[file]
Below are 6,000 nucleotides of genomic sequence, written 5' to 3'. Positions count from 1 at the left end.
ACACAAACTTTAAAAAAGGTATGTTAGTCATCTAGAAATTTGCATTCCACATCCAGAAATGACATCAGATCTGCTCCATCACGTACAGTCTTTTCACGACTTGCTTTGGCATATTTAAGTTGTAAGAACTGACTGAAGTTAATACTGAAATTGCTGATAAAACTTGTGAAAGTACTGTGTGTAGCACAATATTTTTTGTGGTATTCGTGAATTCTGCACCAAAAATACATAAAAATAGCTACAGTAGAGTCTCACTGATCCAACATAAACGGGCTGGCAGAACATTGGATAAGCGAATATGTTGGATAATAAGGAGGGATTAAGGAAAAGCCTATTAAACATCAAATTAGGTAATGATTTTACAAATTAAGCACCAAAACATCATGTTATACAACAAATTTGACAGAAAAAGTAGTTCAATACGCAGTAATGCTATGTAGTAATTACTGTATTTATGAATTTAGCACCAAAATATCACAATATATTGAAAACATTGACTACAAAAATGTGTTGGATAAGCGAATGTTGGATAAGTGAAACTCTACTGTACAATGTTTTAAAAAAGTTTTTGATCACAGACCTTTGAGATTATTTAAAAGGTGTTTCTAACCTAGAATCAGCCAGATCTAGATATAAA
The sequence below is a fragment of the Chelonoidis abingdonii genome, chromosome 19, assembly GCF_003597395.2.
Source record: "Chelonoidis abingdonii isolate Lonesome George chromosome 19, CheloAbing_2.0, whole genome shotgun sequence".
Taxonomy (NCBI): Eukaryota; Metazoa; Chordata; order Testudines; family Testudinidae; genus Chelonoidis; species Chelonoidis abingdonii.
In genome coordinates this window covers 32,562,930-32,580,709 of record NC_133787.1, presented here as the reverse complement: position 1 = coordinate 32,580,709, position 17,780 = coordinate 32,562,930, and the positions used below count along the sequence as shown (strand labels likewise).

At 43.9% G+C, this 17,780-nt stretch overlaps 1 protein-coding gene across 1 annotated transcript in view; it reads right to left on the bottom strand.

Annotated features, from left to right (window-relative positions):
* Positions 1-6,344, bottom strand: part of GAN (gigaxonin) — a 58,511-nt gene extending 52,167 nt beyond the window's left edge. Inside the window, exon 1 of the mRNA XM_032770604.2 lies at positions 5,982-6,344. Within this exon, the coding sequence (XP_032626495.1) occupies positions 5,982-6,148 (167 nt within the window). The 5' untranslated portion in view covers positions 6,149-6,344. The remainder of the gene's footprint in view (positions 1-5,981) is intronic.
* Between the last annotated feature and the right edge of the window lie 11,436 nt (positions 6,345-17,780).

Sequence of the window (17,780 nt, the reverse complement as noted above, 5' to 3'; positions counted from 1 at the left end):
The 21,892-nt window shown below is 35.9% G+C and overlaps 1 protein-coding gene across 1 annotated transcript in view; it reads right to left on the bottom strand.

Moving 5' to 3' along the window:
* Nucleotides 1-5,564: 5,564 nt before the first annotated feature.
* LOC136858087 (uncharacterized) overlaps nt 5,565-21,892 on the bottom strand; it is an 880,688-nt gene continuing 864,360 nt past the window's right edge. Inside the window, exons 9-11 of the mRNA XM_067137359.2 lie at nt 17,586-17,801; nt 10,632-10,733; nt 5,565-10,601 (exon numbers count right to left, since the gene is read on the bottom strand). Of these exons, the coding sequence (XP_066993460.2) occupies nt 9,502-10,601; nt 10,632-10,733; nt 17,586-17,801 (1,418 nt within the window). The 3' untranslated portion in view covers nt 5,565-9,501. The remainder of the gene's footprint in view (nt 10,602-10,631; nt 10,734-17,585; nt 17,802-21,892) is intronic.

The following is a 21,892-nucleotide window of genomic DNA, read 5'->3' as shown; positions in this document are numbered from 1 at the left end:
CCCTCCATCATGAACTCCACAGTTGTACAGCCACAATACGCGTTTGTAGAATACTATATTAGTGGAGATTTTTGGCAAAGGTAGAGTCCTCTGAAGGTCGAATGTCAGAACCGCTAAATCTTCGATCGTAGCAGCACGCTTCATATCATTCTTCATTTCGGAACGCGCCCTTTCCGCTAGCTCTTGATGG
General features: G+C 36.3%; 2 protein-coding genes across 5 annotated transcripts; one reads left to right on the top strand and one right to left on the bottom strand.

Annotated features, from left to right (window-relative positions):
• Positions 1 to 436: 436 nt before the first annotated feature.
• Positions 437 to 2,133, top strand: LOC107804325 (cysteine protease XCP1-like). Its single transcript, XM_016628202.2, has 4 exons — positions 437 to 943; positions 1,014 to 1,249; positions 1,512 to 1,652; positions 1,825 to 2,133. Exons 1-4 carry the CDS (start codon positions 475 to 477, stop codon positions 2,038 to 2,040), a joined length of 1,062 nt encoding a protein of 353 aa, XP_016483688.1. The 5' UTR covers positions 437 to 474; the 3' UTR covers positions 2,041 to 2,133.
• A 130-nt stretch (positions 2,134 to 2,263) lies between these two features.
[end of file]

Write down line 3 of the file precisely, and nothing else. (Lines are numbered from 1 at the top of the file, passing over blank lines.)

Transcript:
The sequence below is a fragment of the Chelonoidis abingdonii genome, chromosome 19, assembly GCF_003597395.2.